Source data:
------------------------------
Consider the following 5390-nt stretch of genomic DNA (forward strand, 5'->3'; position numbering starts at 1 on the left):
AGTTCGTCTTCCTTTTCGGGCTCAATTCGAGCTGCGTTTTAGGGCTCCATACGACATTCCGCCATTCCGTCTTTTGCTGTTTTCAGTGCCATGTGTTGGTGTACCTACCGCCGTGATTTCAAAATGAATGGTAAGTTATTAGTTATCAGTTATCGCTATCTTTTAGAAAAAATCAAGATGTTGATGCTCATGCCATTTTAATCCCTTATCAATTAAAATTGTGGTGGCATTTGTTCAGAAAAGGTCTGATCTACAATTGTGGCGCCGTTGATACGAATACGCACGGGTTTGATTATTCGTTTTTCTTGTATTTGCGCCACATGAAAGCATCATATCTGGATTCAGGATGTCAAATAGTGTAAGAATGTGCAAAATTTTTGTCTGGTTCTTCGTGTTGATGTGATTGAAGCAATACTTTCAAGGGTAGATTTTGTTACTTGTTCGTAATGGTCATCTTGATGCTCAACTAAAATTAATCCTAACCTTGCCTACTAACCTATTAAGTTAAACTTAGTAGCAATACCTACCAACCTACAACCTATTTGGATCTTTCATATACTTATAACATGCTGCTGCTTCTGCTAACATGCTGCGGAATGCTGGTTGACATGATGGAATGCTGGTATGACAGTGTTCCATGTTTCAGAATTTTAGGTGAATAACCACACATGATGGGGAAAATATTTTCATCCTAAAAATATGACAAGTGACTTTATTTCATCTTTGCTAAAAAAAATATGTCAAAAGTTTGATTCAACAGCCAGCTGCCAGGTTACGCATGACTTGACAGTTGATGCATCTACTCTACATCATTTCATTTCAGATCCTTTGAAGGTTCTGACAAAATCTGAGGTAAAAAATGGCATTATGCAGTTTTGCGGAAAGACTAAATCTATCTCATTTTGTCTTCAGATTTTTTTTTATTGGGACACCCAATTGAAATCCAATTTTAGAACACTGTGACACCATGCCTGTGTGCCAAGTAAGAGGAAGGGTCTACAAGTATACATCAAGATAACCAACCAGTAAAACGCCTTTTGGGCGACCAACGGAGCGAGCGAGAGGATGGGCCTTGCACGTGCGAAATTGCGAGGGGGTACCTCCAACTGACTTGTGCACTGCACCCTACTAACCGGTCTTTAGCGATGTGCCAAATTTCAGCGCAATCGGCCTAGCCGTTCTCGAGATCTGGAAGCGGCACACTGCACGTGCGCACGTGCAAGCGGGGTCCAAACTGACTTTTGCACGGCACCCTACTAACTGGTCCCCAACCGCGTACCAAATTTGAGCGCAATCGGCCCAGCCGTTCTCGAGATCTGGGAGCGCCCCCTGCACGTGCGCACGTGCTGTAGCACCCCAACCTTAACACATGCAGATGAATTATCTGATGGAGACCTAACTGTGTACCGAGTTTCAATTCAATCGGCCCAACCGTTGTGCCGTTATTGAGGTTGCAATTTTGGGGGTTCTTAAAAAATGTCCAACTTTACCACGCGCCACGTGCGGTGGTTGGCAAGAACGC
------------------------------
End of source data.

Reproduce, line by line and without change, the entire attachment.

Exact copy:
Consider the following 5390-nt stretch of genomic DNA (forward strand, 5'->3'; position numbering starts at 1 on the left):
AGTTCGTCTTCCTTTTCGGGCTCAATTCGAGCTGCGTTTTAGGGCTCCATACGACATTCCGCCATTCCGTCTTTTGCTGTTTTCAGTGCCATGTGTTGGTGTACCTACCGCCGTGATTTCAAAATGAATGGTAAGTTATTAGTTATCAGTTATCGCTATCTTTTAGAAAAAATCAAGATGTTGATGCTCATGCCATTTTAATCCCTTATCAATTAAAATTGTGGTGGCATTTGTTCAGAAAAGGTCTGATCTACAATTGTGGCGCCGTTGATACGAATACGCACGGGTTTGATTATTCGTTTTTCTTGTATTTGCGCCACATGAAAGCATCATATCTGGATTCAGGATGTCAAATAGTGTAAGAATGTGCAAAATTTTTGTCTGGTTCTTCGTGTTGATGTGATTGAAGCAATACTTTCAAGGGTAGATTTTGTTACTTGTTCGTAATGGTCATCTTGATGCTCAACTAAAATTAATCCTAACCTTGCCTACTAACCTATTAAGTTAAACTTAGTAGCAATACCTACCAACCTACAACCTATTTGGATCTTTCATATACTTATAACATGCTGCTGCTTCTGCTAACATGCTGCGGAATGCTGGTTGACATGATGGAATGCTGGTATGACAGTGTTCCATGTTTCAGAATTTTAGGTGAATAACCACACATGATGGGGAAAATATTTTCATCCTAAAAATATGACAAGTGACTTTATTTCATCTTTGCTAAAAAAAATATGTCAAAAGTTTGATTCAACAGCCAGCTGCCAGGTTACGCATGACTTGACAGTTGATGCATCTACTCTACATCATTTCATTTCAGATCCTTTGAAGGTTCTGACAAAATCTGAGGTAAAAAATGGCATTATGCAGTTTTGCGGAAAGACTAAATCTATCTCATTTTGTCTTCAGATTTTTTTTTATTGGGACACCCAATTGAAATCCAATTTTAGAACACTGTGACACCATGCCTGTGTGCCAAGTAAGAGGAAGGGTCTACAAGTATACATCAAGATAACCAACCAGTAAAACGCCTTTTGGGCGACCAACGGAGCGAGCGAGAGGATGGGCCTTGCACGTGCGAAATTGCGAGGGGGTACCTCCAACTGACTTGTGCACTGCACCCTACTAACCGGTCTTTAGCGATGTGCCAAATTTCAGCGCAATCGGCCTAGCCGTTCTCGAGATCTGGAAGCGGCACACTGCACGTGCGCACGTGCAAGCGGGGTCCAAACTGACTTTTGCACGGCACCCTACTAACTGGTCCCCAACCGCGTACCAAATTTGAGCGCAATCGGCCCAGCCGTTCTCGAGATCTGGGAGCGCCCCCTGCACGTGCGCACGTGCTGTAGCACCCCAACCTTAACACATGCAGATGAATTATCTGATGGAGACCTAACTGTGTACCGAGTTTCAATTCAATCGGCCCAACCGTTGTGCCGTTATTGAGGTTGCAATTTTGGGGGTTCTTAAAAAATGTCCAACTTTACCACGCGCCACGTGCGGTGGTTGGCAAGAACGC